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FEATURE STORY June 29, 2020

Harnessing Nature to Boost Sustainable Livelihoods in Malawi


World Bank


  • A recently approved World Bank project in Malawi puts nature and communities at its heart.
  • The Malawi Watershed Services Improvement Project will help people earn a good income for themselves and their families, while boosting resilience.
  • It builds on the work of the Shire River Basin Management Program, which helped rehabilitate over 35,000 hectares of degraded watersheds.

The US $160 million Malawi Watershed Services Improvement Project, recently approved by the World Bank’s Board, builds on the existing networks and tried and tested interventions from another World Bank-supported project, the Shire River Basin Management Project, which the government of Malawi implemented from 2012 to 2019. As countries look to recovery from the coronavirus (COVID-19), these projects’ delivery models offer helpful examples of how to make use of nature to boost resilience, build robust systems and stimulate economic development for the poorest. 

The Shire River Basin Management Program helped rehabilitate over 35,000 hectares of degraded watersheds, an area equivalent to 50,000 soccer fields.  This was achieved through soil and water conservation measures such as rehabilitating gullies created by excess runoff, protecting stream and river banks, rehabilitating community forests and adopting new agricultural techniques. Fixed payments of $1,500 for these activities were provided to communities through a Community Environmental Conservation Fund (CECF). 

All of this was delivered in close collaboration with community groups. Guidelines on watershed management were developed and adopted by the government, with more sustainable land management practices such as soil fertility improvement grounded in the wisdom and experience of community groups.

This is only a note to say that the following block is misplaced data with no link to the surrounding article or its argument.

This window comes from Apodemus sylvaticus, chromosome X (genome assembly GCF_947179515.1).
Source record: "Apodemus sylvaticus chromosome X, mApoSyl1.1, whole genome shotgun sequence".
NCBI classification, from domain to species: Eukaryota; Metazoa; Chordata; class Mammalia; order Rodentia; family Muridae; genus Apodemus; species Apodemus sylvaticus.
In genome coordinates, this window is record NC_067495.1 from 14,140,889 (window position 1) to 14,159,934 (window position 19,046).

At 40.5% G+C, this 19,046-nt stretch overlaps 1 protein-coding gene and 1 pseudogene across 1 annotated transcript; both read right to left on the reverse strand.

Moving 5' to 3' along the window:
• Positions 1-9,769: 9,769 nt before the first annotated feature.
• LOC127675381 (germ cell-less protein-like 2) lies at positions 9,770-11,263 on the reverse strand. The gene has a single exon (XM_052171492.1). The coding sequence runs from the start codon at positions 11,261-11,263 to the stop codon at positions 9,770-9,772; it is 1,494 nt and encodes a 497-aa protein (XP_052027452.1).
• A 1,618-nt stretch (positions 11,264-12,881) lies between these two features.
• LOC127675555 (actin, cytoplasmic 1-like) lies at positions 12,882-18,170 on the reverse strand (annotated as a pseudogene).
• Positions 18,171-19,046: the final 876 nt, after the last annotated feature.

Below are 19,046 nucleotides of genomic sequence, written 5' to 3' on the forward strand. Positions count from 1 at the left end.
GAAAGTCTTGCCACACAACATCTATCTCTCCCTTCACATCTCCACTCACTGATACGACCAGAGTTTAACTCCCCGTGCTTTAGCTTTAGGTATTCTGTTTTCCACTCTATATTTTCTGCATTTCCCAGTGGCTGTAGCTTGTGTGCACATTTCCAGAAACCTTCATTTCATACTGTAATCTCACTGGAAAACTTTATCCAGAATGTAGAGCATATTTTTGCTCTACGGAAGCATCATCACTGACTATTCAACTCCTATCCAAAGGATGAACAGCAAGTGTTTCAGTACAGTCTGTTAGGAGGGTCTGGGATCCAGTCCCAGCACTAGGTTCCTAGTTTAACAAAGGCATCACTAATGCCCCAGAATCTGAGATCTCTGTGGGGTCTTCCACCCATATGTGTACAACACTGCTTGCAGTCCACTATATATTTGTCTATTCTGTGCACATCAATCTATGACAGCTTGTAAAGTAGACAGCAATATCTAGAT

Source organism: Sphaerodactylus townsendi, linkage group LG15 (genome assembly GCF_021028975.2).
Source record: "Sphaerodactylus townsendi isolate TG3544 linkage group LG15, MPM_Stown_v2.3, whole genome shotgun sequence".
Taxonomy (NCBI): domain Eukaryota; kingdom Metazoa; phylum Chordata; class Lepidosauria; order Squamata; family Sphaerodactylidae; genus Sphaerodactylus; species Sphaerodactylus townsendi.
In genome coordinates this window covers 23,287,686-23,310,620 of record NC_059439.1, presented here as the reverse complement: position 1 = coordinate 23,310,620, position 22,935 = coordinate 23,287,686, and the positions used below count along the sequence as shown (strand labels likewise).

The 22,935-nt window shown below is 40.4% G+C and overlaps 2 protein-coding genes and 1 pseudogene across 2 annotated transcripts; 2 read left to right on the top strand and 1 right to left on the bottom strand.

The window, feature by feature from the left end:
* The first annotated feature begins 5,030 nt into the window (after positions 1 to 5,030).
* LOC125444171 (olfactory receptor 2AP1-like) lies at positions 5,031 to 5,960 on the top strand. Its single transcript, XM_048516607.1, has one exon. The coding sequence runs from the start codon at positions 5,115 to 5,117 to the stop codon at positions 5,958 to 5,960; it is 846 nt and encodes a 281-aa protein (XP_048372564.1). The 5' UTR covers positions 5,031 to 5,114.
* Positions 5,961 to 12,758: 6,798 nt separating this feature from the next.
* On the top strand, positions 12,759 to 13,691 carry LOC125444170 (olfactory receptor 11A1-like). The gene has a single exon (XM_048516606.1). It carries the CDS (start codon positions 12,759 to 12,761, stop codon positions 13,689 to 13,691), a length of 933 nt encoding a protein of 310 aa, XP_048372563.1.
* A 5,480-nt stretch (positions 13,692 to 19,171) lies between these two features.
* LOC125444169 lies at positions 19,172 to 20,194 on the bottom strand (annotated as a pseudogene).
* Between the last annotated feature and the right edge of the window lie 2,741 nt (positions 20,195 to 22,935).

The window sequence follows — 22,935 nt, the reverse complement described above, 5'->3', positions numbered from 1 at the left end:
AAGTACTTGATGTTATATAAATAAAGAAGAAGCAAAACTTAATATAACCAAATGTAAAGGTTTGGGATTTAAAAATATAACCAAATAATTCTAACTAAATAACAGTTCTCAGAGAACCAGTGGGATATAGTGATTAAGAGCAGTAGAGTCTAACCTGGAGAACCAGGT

The effort also supported sustainable livelihoods, as farmers received financial incentives to improve their land management. Lonesi Petulo, 48, who lives in Tsangano – one of Malawi’s remotest and poorest areas – explains how she made a profit of $371 from an initial investment of $41: “I bought a bag of fertilizer and paid casual labourers who helped me in the field. After harvesting, I sold the potatoes and realized $412.” 

Petulo says this has made a huge difference to her life: “I am now building a house. I am able to buy cement and iron sheets, which I could not afford before. I have a child in secondary school whom I am also sponsoring with the same money.” 

The project encouraged enterprise development in other ways too, including helping establish more than 300 Common Interest Groups (CIGs). These CIGs received training and low-interest micro-loans totaling $855,000 as start-up capital for enterprises ranging from maize mills to goat husbandry to fish mongering. In addition, a total of 80 Farmer Field Schools were established, benefiting 2,160 farmers – three-quarters of them women. By adopting the recommended agronomic technologies, participants increased their income by more than a third.